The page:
Las Vegas police have a suspect in an 84-year-old woman’s 2005 killing, but her son said an arrest won’t fill the hole in his life.
“Even if they catch him, it won’t bring my mother back,” Keith Sargent said. “There will always be a place in my heart that’s missing.”
Metropolitan Police Department cold case investigators used new DNA technology to identify Dino Marks as a suspect, nearly 13 years after Dorothy Sargent’s body was found in her Las Vegas home. An arrest warrant was issued this month.
Keith Sargent, 55, said he is offering a $10,000 reward for information about the case.
“I don’t know how important rewards are in solving murders or homicides, but people are still offering them,” Sargent said.
Marks’ whereabouts are unknown, and his last contact with law enforcement was with the Los Angeles County Sheriff’s Department in 2010, police said. Marks was arrested twice in Las Vegas for California parole violations around the time of Sargent’s slaying, the warrant said.
Marks, 48, is 5 feet, 11 inches tall, weighs about 245 pounds and has a scar on his forehead, police said. He has tattoos of the Statue of Liberty, the twin towers and the phrase “Big Apple” on his left arm, and a chili pepper and the word “Argentina” on his right arm.
“If anybody knows anything, his arms just give him away,” Keith Sargent said. “If he’s dead, somebody would remember those tattoos.”
Dorothy Sargent was a quiet woman who showed her affection through homemade birthday cakes and hand-knitted sweaters, her son said.
Her body was found Dec. 9, 2005, with her hands and feet bound by yarn, the warrant said. She lived alone in the house on the 2200 block of Isabelle Avenue after her husband’s death.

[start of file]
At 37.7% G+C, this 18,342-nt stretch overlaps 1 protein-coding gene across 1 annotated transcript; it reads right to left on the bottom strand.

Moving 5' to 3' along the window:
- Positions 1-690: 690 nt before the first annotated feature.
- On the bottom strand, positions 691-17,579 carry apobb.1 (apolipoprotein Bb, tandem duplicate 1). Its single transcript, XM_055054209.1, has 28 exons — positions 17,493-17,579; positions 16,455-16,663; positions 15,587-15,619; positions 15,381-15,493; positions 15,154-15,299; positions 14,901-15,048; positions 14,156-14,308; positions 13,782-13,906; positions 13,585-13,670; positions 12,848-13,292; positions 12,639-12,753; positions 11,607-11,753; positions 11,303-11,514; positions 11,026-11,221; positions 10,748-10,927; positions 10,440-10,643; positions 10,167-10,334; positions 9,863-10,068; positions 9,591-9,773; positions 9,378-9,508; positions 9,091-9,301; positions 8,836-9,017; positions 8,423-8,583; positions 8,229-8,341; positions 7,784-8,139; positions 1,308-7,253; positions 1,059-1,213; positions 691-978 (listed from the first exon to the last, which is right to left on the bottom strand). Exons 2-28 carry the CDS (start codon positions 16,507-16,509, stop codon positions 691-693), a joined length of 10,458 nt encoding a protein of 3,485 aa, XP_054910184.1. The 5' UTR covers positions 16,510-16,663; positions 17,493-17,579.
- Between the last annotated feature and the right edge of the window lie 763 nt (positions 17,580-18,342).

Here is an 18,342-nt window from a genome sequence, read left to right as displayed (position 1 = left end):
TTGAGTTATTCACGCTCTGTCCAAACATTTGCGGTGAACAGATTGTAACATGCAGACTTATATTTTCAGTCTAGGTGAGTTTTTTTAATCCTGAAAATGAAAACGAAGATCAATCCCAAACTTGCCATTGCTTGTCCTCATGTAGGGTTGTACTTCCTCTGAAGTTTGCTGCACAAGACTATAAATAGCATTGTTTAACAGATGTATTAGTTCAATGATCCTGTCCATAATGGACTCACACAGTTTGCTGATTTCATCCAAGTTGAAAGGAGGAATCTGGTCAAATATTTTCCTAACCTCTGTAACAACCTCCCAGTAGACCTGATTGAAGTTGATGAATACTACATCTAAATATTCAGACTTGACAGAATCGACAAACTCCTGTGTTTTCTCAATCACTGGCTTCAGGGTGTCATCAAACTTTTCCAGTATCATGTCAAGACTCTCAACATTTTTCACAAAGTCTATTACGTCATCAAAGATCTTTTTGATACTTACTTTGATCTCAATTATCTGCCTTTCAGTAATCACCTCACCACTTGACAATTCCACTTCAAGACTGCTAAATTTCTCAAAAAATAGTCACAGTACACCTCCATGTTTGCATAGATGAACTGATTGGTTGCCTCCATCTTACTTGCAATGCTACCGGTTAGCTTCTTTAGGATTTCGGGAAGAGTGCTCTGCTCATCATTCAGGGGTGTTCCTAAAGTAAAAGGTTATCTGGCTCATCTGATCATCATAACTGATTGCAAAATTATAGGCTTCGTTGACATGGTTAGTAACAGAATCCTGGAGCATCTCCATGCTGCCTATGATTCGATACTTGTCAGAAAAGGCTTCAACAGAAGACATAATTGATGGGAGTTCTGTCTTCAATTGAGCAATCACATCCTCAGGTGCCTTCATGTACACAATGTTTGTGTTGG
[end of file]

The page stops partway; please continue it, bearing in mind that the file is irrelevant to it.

“I wasn’t surprised that something bad had happened, but to hear that she was murdered, that was a shock,” said Keith Sargent, who lives in the Washington, D.C., area.
He believes his mother’s death was random, as she kept to herself and never mentioned meeting anyone before her death, he said.
Sargent said he was frustrated with detectives during the initial investigation. He felt like nobody cared, and it took months for fingerprints and DNA to be processed, he said.
But the recent breakthrough improved his opinion of Metro.
“Somebody on the Las Vegas Metro didn’t forget her and was still interested, so that’s why it was shocking,” he said.
Cold case investigator Kenneth Hefner said he responded to the crime scene in 2005 while covering someone’s shift. He wasn’t involved with the case again until it was transferred to the cold case department.
He said detectives on the case in 2005 were “doggedly thorough and dedicated.”
Police suspect Marks lives in a Roma community, also known as Gypsies, and may be harder to find than most criminals. He faces charges of murder and sexual assault of a person over 65.
Anyone with information in the case can contact Metro at 702-828-3521, or Crime Stoppers at 702-385-5555.